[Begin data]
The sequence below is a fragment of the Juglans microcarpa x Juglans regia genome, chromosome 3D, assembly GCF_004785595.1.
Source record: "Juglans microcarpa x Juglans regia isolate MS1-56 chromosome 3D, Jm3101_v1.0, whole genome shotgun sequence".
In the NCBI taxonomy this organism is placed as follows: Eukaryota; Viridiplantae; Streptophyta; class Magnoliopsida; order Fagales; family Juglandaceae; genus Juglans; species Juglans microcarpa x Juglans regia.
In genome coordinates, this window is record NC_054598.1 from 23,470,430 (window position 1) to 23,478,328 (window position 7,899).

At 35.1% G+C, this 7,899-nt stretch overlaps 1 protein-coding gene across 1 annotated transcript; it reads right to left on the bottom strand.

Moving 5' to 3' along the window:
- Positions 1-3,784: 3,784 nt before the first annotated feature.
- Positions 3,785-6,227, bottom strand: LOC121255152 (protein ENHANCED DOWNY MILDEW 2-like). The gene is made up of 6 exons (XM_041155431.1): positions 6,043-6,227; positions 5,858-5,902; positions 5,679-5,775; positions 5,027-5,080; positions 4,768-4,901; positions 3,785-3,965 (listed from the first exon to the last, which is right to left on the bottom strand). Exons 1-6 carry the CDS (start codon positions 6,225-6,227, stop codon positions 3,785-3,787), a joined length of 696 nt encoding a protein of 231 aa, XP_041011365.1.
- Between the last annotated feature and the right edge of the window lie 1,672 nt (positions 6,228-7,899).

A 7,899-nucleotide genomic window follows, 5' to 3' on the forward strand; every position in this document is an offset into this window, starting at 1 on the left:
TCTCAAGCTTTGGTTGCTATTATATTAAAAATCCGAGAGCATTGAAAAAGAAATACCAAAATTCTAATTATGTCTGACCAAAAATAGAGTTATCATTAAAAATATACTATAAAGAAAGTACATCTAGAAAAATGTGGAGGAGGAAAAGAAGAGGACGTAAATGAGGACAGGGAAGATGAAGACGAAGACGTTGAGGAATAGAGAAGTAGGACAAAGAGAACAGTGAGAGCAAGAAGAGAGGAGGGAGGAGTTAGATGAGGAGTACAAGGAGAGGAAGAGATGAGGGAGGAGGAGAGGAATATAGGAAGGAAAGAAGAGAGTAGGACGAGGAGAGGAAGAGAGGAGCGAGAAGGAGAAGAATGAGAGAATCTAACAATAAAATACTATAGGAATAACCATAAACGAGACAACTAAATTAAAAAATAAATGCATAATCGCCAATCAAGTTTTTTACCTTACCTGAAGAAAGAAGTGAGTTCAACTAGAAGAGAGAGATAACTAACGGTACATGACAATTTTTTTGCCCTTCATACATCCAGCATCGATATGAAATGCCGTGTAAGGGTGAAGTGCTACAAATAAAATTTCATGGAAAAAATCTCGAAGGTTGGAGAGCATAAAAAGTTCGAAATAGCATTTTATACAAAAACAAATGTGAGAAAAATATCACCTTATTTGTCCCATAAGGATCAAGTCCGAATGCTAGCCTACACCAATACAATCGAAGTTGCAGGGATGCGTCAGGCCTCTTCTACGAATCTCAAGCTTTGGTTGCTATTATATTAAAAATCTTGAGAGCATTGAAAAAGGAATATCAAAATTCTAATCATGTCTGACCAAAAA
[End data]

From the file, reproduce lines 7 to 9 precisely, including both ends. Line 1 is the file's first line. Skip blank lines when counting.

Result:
- Positions 1-3,784: 3,784 nt before the first annotated feature.
- Positions 3,785-6,227, bottom strand: LOC121255152 (protein ENHANCED DOWNY MILDEW 2-like). The gene is made up of 6 exons (XM_041155431.1): positions 6,043-6,227; positions 5,858-5,902; positions 5,679-5,775; positions 5,027-5,080; positions 4,768-4,901; positions 3,785-3,965 (listed from the first exon to the last, which is right to left on the bottom strand). Exons 1-6 carry the CDS (start codon positions 6,225-6,227, stop codon positions 3,785-3,787), a joined length of 696 nt encoding a protein of 231 aa, XP_041011365.1.
- Between the last annotated feature and the right edge of the window lie 1,672 nt (positions 6,228-7,899).